The reward comes not from finally getting the girl we can all like, but in having a myriad of girls to choose from that encompass tons of different characteristics and flaws. It's just sometimes it feels like when people talk about girl characters instead of looking at them and saying "I love her, I like her, she's okay, she's boring, she's funny, hate her, she bugs me..." it's more saying, "Not her. Not her. Not her. Not her."

YES.

From: [identity profile] latxcvi.livejournal.com


The reward comes not from finally getting the girl we can all like, but in having a myriad of girls to choose from that encompass tons of different characteristics and flaws.

I was nodding emphatically throughout the whole post, but this sentence just knocked my socks off. Fandom would, in general I think, be so much happier all around if more people could embrace this. Because it's true. It is more rewarding recognizing that there are all sorts of different ways to be a great female character.
ext_6866: (Hanging on a branch)

From: [identity profile] sistermagpie.livejournal.com


Thanks! Even sometimes it's a case of a person having a certain role in a story and they can't also have another role. So you have to judge them on how well they play the role they're in.

From: [identity profile] ava-jamison.livejournal.com


I wonder what's up with the idea that it's got to be a girl we can all like. I mean, the big idea with a protagonist is that it ought to be someone with whom the reader can identify in some way. But it almost seems like the female protagonists are sometimes expected to please every reader (or be a cautionary tale but that may just be that I've been reading East of Eden at the moment) while a male protagonist might get more range of behavior and interesting flaws and it still works. Case in point, imo, Wonder Woman. She's supposed to represent every woman and as a result seems to not have any personality at all to me.

ext_6866: (Totem)

From: [identity profile] sistermagpie.livejournal.com


Oh god, yes. Poor Wonder Woman sometimes seems like the most obvious example. In theory she's great, but she doesn't seem to have a personality to me even when people who love her try to explain it to me or I read her. Or, you know, she does have a personality but it's not engaging.

From: [identity profile] elizabethtess.livejournal.com


I found you through some Avatar-related business (specifically your post about Mai's character arc) and I just wanted to say how much I love this.

Specifically your quote: "The reward comes not from finally getting the girl we can all like, but in having a myriad of girls to choose from that encompass tons of different characteristics and flaws."

Because oh my god. I've been trying to come to grips with that for literally years. Everyone is always bitching about 'Oh the only good female character is one who can kill thirty ninjas at one time and if she wears a dress she's obviously the worse for it!' And it's just like... no.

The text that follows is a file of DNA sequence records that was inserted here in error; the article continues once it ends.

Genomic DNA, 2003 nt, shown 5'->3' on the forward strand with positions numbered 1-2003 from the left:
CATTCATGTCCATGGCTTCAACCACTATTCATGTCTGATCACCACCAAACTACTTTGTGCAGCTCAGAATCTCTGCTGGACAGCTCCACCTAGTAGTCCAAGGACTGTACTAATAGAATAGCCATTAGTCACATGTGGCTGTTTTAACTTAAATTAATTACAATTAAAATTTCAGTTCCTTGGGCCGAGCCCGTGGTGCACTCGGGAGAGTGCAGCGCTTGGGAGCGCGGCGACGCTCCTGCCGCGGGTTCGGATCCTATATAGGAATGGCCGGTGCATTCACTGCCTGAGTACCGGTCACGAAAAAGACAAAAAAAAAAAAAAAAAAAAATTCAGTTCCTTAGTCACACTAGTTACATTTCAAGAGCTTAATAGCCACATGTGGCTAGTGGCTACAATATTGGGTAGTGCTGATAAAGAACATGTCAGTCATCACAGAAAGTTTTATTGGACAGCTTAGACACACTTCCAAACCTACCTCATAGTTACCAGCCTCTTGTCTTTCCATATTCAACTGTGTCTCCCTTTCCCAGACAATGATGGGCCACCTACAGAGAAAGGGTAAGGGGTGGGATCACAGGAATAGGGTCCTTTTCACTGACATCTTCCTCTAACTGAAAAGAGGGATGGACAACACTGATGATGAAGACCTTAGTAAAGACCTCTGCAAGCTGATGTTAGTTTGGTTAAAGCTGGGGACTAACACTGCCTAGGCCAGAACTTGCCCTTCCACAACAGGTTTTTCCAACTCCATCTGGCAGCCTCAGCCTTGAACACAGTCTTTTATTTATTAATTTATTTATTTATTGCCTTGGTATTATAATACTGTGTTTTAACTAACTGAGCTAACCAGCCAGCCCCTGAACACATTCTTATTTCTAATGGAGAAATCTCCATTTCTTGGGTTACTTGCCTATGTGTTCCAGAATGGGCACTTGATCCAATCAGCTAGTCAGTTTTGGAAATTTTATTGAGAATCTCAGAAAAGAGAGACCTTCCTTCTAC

Women come in all different forms and abilities and personalities. A woman who would rather keep her opinions to herself is NOT weaker than a woman who bitches out everyone she disagrees with. A woman who stands by her family is NOT weaker than a woman who leaves them in the lurch to save the world. A woman who falls in love is NOT weaker than a woman who scorns love and everyone who agrees with it. To claim that the ONLY strong woman is one who is an unattainable paragon of abrasive and violent perfection is harmful to the girls who need proper female role models.

Also, regarding how everyone comparing Katniss unfavorably to Peeta in the books: I had been bothered by that, too. Then I realized that everyone is compared unfavorably to Peeta. Not just Katniss, but everyone who survived the Hunger Games and was willing to murder other human beings for their own survival. Where Katniss is strong in her body and will, Peeta is strong in his morals. So... yeah. My two cents, let me give you them.
ext_6866: (Two for joy of talking)

From: [identity profile] sistermagpie.livejournal.com


Thanks for commenting! And totally sympathize with exactly what you're talking about. I remember even being a kid and thinking well, I'm not the girlie girl who's always shown as the villain or being really annoying, but I'm not the tomboy because I hate sports so...am I good or not?

I was amazed that recently I saw a reference to a character in A Song of Ice and Fire who described as weak because she was mostly motivated by her children and not only did I think that was really unfair since children are important, but as part of focusing on her children she was involved in all sorts of political machinations.

Also I so agree about Peeta being compared to everyone that way! And a lot of the time it's clearly a person projecting their own self-hatred or guilt onto him. Those who survive the games by killing are going to relate to him very differently as a person who managed to get through intact. He gives them hope so they want to protect him.